Although Q3 2018 yielded a good number of healthy-sized deals, other than lettings to public services companies and serviced offices, there was only one transaction over 10,000 sq ft to the more traditional financial/professional services type occupier that Birmingham normally benefits from – and that was Unity Trust Bank taking of 10,088 sq ft at 4 Brindleyplace.
4 Brindleyplace, Birmingham
Supporting the popularity of flexibility for occupiers is the rise in demand for temporary staff. Lettings to recruitment companies have been strong in recent years, and temporary employment agencies have seen a spike in demand for their services over the past 18 months. The adjustments in the markets for serviced offices and temporary staffing would suggest a link between the appeal of flexibility and the uncertainty generated following the result of the EU referendum.
The use of temporary employment agencies takes the onus off the employer to identify good staff – and the responsibility to keep staff in employment. This allows companies to overcome the struggles of skills shortages and, importantly, prevents them from being tied to employing a certain number of staff.
Serviced offices provide much the same benefit, as occupiers are not obligated to sign a 5-year lease, and as such are able to respond to significant changes in their business. The money required upfront is also far less than a landlord would expect for a traditional lease, with serviced office operators requesting just two months’ rent as deposit in order to secure occupancy.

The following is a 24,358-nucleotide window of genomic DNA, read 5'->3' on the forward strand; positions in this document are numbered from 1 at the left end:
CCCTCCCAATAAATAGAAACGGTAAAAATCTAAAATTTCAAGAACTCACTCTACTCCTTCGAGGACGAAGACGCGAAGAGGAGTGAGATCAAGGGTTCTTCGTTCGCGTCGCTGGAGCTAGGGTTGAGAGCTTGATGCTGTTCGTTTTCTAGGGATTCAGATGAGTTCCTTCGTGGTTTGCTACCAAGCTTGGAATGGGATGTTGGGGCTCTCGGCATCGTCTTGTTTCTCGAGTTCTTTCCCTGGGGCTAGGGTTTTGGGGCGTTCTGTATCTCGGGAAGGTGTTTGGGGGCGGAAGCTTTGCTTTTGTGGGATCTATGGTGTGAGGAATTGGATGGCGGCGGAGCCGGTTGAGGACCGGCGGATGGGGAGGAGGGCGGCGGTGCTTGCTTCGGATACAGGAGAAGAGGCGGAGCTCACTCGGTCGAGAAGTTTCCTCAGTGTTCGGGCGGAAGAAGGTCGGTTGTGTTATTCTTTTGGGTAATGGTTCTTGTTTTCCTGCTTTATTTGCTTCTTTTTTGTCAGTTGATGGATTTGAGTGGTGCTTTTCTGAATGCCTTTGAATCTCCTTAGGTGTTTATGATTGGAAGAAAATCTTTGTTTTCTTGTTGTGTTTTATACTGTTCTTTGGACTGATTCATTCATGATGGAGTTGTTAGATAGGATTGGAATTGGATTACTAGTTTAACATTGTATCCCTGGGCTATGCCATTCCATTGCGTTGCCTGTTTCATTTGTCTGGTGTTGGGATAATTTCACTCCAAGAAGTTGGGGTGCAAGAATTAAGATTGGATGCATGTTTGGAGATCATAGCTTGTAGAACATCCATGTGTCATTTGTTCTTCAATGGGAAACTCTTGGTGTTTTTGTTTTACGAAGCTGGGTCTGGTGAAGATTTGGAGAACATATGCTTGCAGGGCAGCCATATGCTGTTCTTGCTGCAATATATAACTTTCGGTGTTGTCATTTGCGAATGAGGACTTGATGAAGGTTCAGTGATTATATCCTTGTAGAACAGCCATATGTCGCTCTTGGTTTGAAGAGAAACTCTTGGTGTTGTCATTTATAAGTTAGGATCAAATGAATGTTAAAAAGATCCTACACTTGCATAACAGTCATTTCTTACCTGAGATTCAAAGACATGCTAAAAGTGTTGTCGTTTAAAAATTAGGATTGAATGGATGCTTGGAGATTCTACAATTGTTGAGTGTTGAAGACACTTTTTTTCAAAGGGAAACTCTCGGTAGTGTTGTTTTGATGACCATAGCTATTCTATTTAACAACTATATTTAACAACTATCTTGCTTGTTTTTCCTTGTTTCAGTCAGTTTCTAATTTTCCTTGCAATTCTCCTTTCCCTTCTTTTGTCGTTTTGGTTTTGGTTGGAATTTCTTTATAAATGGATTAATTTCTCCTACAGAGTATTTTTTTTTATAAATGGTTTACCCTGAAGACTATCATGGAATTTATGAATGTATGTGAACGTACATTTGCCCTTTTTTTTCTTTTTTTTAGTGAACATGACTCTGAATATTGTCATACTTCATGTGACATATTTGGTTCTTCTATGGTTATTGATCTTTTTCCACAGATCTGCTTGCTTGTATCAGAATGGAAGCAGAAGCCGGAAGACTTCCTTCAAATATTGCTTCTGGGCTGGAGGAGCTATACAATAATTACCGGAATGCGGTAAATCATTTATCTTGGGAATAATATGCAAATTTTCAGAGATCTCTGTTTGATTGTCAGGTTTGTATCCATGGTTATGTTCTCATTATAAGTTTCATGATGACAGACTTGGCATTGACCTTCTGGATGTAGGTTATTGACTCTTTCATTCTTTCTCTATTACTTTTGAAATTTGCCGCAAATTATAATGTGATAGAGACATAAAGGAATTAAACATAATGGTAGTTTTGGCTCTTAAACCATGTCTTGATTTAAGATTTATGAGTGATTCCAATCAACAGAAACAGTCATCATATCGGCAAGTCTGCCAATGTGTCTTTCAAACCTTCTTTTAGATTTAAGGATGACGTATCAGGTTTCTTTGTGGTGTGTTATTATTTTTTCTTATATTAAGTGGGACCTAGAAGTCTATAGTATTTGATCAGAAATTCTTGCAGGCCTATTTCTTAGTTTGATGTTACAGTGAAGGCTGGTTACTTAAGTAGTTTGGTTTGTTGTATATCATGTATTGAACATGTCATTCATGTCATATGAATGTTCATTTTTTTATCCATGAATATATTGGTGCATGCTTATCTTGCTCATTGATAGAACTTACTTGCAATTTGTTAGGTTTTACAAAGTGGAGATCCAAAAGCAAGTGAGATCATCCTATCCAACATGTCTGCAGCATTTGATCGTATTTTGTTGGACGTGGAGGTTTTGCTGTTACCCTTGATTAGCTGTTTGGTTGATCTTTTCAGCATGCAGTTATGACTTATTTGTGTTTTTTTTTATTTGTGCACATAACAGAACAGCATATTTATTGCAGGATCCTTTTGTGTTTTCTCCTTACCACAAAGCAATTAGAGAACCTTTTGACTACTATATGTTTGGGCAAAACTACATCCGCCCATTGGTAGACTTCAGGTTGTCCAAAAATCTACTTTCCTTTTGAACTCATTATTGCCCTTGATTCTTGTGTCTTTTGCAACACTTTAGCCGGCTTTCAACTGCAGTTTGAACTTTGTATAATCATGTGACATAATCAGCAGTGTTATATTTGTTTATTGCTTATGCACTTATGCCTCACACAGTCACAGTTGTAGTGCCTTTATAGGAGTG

The situation is now such that some serviced office operators are seeing an average tenancy length of just 7 months, with businesses exercising their flexibility to such an extent as to become nomadic. With no commitment to the offices they are in, occupiers are free to find the ‘better deal’ and change their serviced office supplier as often as they like. The more serviced office providers there are, the more competitive they become, and this has encouraged a flight to price.
Smaller occupiers still playing ball
Despite the likelihood that the number of occupiers in serviced offices is rising and only one deal sub 1,000 sq ft was secured in Q3 2018, smaller office lettings are still taking place. Serviced offices are not the solution for everyone, however, and the traditional office lease provides important benefits for an occupier that serviced offices do not. Occupiers choose traditional leases over a serviced office solution for several reasons, including: